Live Poker & Card Room Games


Poker, Texas Holdem, Omaha, Seven-Card Stud

Live poker played in card rooms has become vastly popular in the US. All are games of skill played against other players, with the house taking a "rake" from each pot.

 

Poker

Five-card draw is perhaps the simplest of live poker games, but nevertheless, requires time and experience to master. Five cards are dealt to each player from a standard 52-card deck. Betting then takes place, during which time the players are, in turn, permitted to call (match an existing bet), raise (increase the bet), or fold (discard the hand and wait for the next deal). After this, the players who have not folded are permitted to discard some or all of their cards, and draw replacements. Betting again takes place, after which players who have not folded show their hands to determine the winner.

 

Texas Hold'em

Texas hold'em, or simply holdem, is currently wildly popular, thanks in part to the WSOP (World Series of Poker) on television and the proliferation of online poker rooms. It is generally played with six to ten players, and the two major variations are limit and no-limit.

While the object of the game is the same as poker (getting the best five-card hand), the way this is achieved, and the betting process, is very different.

One player is designated the dealer (the casino actually provides the real dealer) and a disk (called the button) is placed in front of him. The button is moved one player to the left after each hand, so that eventually, each player at the table is the dealer. Players do not ante each round, but rather, "blind" bets (bets that must be made) are required from the first (small blind) and second player (big blind) to the left of the button.

The hand begins with the blind bets being put in the pot. Then, each player is dealt two cards face down (this is often called "the pocket" or "pocket cards"), after which bets can be placed, beginning with the first person to the left of the players who posted the blinds.

Three cards are then dealt and turned face up in the middle of the table; this is known as "the flop" and the cards are community cards used by all the players to build their hands. Another betting round begins with the first active player to the left of the button.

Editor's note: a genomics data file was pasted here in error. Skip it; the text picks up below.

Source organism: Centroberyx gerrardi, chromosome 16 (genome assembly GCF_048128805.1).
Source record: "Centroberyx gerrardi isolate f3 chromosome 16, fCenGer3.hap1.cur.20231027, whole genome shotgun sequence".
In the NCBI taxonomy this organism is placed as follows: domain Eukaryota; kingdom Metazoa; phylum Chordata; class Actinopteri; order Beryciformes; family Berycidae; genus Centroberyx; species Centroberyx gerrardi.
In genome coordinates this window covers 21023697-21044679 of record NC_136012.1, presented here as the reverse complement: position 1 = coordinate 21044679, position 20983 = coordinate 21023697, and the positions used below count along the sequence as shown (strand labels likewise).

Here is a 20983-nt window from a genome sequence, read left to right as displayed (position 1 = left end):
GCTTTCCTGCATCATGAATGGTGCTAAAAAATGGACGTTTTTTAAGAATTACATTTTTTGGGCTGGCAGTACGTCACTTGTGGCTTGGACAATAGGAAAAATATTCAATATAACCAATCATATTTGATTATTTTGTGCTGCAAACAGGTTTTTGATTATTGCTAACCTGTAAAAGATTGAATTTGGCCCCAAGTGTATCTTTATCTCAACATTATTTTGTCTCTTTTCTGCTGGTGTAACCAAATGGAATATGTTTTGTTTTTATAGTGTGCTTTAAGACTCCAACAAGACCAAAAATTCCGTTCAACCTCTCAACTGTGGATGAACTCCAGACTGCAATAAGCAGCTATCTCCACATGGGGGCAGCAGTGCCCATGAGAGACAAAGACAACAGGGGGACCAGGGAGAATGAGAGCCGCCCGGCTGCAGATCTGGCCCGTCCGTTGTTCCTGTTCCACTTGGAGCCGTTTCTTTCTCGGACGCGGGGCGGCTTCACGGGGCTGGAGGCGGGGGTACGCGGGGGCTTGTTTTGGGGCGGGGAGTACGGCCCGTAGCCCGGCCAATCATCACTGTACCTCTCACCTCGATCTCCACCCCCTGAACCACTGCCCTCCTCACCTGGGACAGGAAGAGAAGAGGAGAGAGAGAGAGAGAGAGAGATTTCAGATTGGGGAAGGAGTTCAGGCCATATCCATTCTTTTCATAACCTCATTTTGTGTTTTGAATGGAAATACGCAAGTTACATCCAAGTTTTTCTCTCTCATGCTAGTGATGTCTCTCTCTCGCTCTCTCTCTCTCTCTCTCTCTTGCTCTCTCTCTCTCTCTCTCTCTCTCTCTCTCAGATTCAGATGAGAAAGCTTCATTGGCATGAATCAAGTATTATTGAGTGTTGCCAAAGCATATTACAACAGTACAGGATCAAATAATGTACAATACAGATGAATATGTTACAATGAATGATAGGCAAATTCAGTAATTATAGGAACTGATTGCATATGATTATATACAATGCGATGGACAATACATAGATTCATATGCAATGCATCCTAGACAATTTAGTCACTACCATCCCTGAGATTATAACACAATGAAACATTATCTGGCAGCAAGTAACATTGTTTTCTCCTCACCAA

When the betting round after the flop is completed, the dealer turns a fourth card face up in the middle of the table; this is called "the turn." Another betting round ensues, and if this is a limit game (see below), the allowable amount of the bets doubles.

Following the betting on the turn, the dealer turns up a fifth and final card, called "the river." A final betting round begins. After the betting is finished, the remaining players use their pocket cards and the five community cards to make the best hand possible, and the winner is, as we mentioned at the beginning of this section, the player who makes the best five-card hand.

Limit Holdem: The games are generally referred to as 1/2 or 2/4 or 3/6 games, meaning the bets are restricted to those amounts. Also, the blinds are half of those amounts, e.g., in a 2/4 game, the small blind would have to post $1, while the big blind would post $2. The bets and raises before the turn are restricted to the lower amount, e.g. betting and raising at the flop in a 2/4 game is restricted to $2 increments, while the turn and river bets/raises must be in $4 increments.